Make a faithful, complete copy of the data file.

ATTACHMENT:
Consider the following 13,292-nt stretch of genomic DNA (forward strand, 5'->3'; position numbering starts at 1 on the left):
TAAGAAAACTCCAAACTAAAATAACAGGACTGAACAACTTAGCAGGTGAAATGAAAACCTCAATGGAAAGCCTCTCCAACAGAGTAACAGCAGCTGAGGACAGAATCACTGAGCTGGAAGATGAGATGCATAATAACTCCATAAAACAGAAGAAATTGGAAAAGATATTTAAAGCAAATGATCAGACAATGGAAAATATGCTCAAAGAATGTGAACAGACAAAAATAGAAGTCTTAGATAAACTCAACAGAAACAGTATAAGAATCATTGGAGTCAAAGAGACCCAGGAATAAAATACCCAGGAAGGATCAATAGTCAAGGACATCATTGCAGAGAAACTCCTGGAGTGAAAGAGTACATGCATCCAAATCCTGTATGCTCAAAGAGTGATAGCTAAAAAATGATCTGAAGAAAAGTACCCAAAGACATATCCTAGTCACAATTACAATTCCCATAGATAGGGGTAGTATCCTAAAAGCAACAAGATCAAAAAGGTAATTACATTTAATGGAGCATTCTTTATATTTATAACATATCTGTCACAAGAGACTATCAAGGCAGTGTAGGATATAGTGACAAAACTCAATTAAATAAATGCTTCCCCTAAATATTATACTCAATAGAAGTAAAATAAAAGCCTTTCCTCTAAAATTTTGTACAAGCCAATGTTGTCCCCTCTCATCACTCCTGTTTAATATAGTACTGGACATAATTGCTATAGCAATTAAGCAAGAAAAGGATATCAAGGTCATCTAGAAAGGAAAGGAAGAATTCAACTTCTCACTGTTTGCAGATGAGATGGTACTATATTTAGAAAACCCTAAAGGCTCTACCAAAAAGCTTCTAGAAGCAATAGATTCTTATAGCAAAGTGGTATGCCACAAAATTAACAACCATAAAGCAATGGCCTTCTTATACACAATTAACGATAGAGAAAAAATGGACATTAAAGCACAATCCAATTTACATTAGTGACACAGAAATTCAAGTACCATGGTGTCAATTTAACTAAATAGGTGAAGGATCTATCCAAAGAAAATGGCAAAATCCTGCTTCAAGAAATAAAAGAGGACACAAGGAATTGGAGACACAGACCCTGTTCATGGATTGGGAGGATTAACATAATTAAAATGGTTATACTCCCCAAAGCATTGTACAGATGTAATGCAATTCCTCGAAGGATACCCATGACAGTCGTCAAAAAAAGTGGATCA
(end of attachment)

Consider the following 13,292-nt stretch of genomic DNA (forward strand, 5'->3'; position numbering starts at 1 on the left):
TAAGAAAACTCCAAACTAAAATAACAGGACTGAACAACTTAGCAGGTGAAATGAAAACCTCAATGGAAAGCCTCTCCAACAGAGTAACAGCAGCTGAGGACAGAATCACTGAGCTGGAAGATGAGATGCATAATAACTCCATAAAACAGAAGAAATTGGAAAAGATATTTAAAGCAAATGATCAGACAATGGAAAATATGCTCAAAGAATGTGAACAGACAAAAATAGAAGTCTTAGATAAACTCAACAGAAACAGTATAAGAATCATTGGAGTCAAAGAGACCCAGGAATAAAATACCCAGGAAGGATCAATAGTCAAGGACATCATTGCAGAGAAACTCCTGGAGTGAAAGAGTACATGCATCCAAATCCTGTATGCTCAAAGAGTGATAGCTAAAAAATGATCTGAAGAAAAGTACCCAAAGACATATCCTAGTCACAATTACAATTCCCATAGATAGGGGTAGTATCCTAAAAGCAACAAGATCAAAAAGGTAATTACATTTAATGGAGCATTCTTTATATTTATAACATATCTGTCACAAGAGACTATCAAGGCAGTGTAGGATATAGTGACAAAACTCAATTAAATAAATGCTTCCCCTAAATATTATACTCAATAGAAGTAAAATAAAAGCCTTTCCTCTAAAATTTTGTACAAGCCAATGTTGTCCCCTCTCATCACTCCTGTTTAATATAGTACTGGACATAATTGCTATAGCAATTAAGCAAGAAAAGGATATCAAGGTCATCTAGAAAGGAAAGGAAGAATTCAACTTCTCACTGTTTGCAGATGAGATGGTACTATATTTAGAAAACCCTAAAGGCTCTACCAAAAAGCTTCTAGAAGCAATAGATTCTTATAGCAAAGTGGTATGCCACAAAATTAACAACCATAAAGCAATGGCCTTCTTATACACAATTAACGATAGAGAAAAAATGGACATTAAAGCACAATCCAATTTACATTAGTGACACAGAAATTCAAGTACCATGGTGTCAATTTAACTAAATAGGTGAAGGATCTATCCAAAGAAAATGGCAAAATCCTGCTTCAAGAAATAAAAGAGGACACAAGGAATTGGAGACACAGACCCTGTTCATGGATTGGGAGGATTAACATAATTAAAATGGTTATACTCCCCAAAGCATTGTACAGATGTAATGCAATTCCTCGAAGGATACCCATGACAGTCGTCAAAAAAAGTGGATCA